Those of you who are sick of reading about how good LeBron James is, should definitely not read this fine Hoopspeak post. Although if it means anything to you, it's also about how Ron Artest didn't play so well on Saturday. I'm kidding, of course. Everybody should read it.
Right now, all NBA journalism is threatening to devolve into the "did you see what Blake Griffin did yesterday?" show. On a totally different note, did you see what Blake Griffin did yesterday?
John Wall is stunningly quick and he can do a wicked Dougie. But last night Tony Parker, like the good Spur that he is, was the one playing the extraordinarily efficient basketball. I'm sure he's also a great dancer.
At the Heat Index, Kevin Arnovitz tells us--exactly and exhaustively--what the Heat's defense did to the Lakers on Saturday. As always, it seems, great defense comes down to trust and a "fundamental, almost religious, devotion by the entire team" to the group concept.
I'm not what you might call a visual learner. Before I really understand a map or chart I usually have to go through a few rounds of staring, folding, unfolding, wearing it as pants. Nonetheless, the folks at Hoopism made a visual representation of every player on every team ever that is really pretty cool. As a Wolves' fan its hugely rewarding to see the names "Gundars Vetra," "Lance Blanks" and "Charles Shackleford" all in one place.
Whenever the Timberwolves win, we at A Wolf Among Wolves have ourselves a party. That this party includes extreme expressions of exasperation at aimless defense and mind-blowing shot selection just comes with the territory. Do we care that two of the Wolves' seven wins have come against the Cavs? We do, sort of.
Missing from my discussion of the new Suns was an assessment of the blockbuster trade that brought Marcin Gortat, Vince Carter and Mickael Pietrus into the fold. Michael Schwartz of Valley of the Suns gives us just that. Here's the short term and the long term.
At Basketball Prospectus, Sebastian Pruiti tells us that although Derrick Rose has indeed added the three to his arsenal, his midrange shooting has actually gotten worse. Just another example of the disappointing fact that, although Rose does almost everything beautifully, he doesn't always do it effectively.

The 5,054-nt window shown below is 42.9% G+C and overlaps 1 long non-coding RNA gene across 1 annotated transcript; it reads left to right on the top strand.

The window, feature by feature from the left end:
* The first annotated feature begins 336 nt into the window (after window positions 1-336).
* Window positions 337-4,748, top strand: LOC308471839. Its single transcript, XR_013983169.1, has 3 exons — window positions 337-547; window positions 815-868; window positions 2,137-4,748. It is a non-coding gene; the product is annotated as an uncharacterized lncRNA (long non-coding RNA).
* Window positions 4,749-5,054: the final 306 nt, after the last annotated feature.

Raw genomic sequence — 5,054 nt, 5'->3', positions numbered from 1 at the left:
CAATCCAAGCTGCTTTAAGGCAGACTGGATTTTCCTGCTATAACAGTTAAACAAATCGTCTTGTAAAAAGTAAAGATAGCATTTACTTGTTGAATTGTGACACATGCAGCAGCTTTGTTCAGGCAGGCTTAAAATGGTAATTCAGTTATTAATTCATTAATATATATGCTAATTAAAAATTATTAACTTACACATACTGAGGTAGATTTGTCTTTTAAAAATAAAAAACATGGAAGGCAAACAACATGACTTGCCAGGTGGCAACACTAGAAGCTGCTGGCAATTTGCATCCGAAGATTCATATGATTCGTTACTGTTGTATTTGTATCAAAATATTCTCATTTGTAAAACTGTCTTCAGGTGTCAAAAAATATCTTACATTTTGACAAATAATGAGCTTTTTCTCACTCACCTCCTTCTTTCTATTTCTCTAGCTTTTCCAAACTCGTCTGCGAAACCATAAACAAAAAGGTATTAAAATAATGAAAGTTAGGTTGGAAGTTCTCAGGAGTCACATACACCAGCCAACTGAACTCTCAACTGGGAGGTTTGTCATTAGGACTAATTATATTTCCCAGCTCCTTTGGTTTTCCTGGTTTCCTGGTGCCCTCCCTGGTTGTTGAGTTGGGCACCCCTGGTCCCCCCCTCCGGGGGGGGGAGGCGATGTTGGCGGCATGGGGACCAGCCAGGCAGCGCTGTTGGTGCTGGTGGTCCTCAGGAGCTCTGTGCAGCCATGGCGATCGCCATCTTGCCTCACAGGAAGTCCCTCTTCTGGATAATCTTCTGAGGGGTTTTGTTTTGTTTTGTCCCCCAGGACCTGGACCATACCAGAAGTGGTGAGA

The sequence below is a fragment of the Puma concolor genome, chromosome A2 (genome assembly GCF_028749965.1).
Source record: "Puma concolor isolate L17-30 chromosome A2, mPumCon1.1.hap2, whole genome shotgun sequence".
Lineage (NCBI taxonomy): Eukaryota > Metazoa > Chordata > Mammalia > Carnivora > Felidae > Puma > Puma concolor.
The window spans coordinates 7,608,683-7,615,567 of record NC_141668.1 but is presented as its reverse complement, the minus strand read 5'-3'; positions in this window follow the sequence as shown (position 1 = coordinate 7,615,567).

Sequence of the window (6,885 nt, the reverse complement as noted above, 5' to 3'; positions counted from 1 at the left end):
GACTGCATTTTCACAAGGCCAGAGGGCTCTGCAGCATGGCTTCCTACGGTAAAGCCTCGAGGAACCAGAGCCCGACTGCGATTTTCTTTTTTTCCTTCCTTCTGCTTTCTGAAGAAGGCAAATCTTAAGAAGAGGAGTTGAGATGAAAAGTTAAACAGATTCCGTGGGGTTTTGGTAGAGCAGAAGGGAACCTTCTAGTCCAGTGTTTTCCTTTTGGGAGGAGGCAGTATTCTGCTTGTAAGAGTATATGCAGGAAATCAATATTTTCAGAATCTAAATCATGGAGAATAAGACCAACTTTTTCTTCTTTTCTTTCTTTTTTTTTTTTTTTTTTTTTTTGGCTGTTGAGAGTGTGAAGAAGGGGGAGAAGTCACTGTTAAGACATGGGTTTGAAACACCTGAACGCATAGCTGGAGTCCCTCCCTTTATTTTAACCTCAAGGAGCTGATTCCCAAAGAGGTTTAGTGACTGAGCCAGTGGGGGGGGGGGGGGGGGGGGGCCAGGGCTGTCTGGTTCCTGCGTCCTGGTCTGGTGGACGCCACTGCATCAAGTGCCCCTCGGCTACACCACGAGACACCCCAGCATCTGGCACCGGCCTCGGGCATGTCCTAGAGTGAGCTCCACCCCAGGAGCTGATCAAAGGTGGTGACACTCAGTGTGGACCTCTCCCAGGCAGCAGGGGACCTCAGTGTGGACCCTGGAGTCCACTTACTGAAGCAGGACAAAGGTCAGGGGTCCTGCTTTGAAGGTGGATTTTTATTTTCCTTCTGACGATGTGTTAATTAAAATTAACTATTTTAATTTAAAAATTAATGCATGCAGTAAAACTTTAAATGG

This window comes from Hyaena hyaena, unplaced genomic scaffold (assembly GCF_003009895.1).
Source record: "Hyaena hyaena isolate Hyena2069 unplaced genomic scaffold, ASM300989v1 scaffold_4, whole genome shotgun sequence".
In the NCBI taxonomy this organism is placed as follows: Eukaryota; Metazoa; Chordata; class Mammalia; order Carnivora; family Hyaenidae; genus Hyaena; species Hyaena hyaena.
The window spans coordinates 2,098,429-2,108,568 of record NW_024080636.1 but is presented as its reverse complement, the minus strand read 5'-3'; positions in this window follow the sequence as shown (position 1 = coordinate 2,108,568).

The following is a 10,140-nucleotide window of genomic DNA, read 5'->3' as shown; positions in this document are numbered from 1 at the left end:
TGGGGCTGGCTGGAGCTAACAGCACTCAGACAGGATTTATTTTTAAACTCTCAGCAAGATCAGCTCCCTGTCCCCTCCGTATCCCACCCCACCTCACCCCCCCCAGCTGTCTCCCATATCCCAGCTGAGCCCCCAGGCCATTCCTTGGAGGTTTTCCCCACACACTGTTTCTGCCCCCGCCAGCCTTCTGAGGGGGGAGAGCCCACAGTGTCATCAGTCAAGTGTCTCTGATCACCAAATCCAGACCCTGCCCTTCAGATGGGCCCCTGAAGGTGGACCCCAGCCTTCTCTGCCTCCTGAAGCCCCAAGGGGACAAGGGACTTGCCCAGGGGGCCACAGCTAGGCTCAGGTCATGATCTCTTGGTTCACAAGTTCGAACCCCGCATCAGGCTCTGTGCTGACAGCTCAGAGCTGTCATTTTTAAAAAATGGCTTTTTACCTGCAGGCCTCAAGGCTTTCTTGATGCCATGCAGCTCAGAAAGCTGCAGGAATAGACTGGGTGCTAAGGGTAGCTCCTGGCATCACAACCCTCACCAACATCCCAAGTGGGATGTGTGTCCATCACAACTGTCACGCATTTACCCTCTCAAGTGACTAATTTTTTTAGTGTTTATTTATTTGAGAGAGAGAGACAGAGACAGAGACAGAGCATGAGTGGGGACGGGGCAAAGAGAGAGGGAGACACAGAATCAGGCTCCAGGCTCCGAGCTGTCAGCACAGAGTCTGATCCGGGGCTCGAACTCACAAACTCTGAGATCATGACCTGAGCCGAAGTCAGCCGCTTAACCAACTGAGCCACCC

Aggressively hedging screens is a great way to deter a dynamic ballhandler like Rose. But NBA Playbook tells us that if you do it too early, you could be cooked. Yes, I just made two separate Sebastian Pruiti links. It's because he's awfully smart.
Brian Robb of CelticsHub talks to Celtics' radio play-by-play man Sean Grande. It will make you want to listen to Celtics' games on the radio. Most interesting, I thought, was their discussion of the effect of Rajon Rondo's absence on the C's offense.
On the New York Times's Off the Dribble blog, Rob Mahoney describes the ebb and flow of the Thunder's fortunes as a "Spursian rhythm," which sounds awesome. He also provides a really nice chart that I had to stare at for a while. Regardless, says Mahoney, you should get ready for OKC to surge. You should also read Rob Mahoney whenever you can.
Please watch Kurtis Blow rap about basketball. Hear him say that "basketball is my favorite sport/I like the way they dribble up and down the court." See the strange way he stares at the camera as he lip-syncs. Notice that the players in the video seem to be playing on a six-foot hoop. Then watch Master P's (slightly PG-13) "Make 'em Say Ugh." Notice that there is a gold tank on the floor and a gorilla playing for a team called "The Hustlers." Then wonder about our weird culture.
Whenever someone tells me that Pau Gasol is "soft" I disagree, and reply that he's actually just "not strong." But now even Phil Jackson is getting in on it. What does it mean when your coach says that a player is "not shooting the ball with a base, he’s kind of just lollygagging, putting a soft kind of release on his shot."? That sounds like a bad thing.
Apparently, LeBron James literally does not know the meaning of the word "contraction." Yet another example of why I'm really glad I'm not a famous person.
Bethlehem Shoals gives us the final word on Kobe and LeBron (kidding again): "Not only will we never see the question of 'who's better' satisfactorily resolved," says Shoals, "what keeps it going is that, at bottom, the two represent two very different approaches to the game. It's the impossibility of one ever really surpassing the other that keeps this debate going."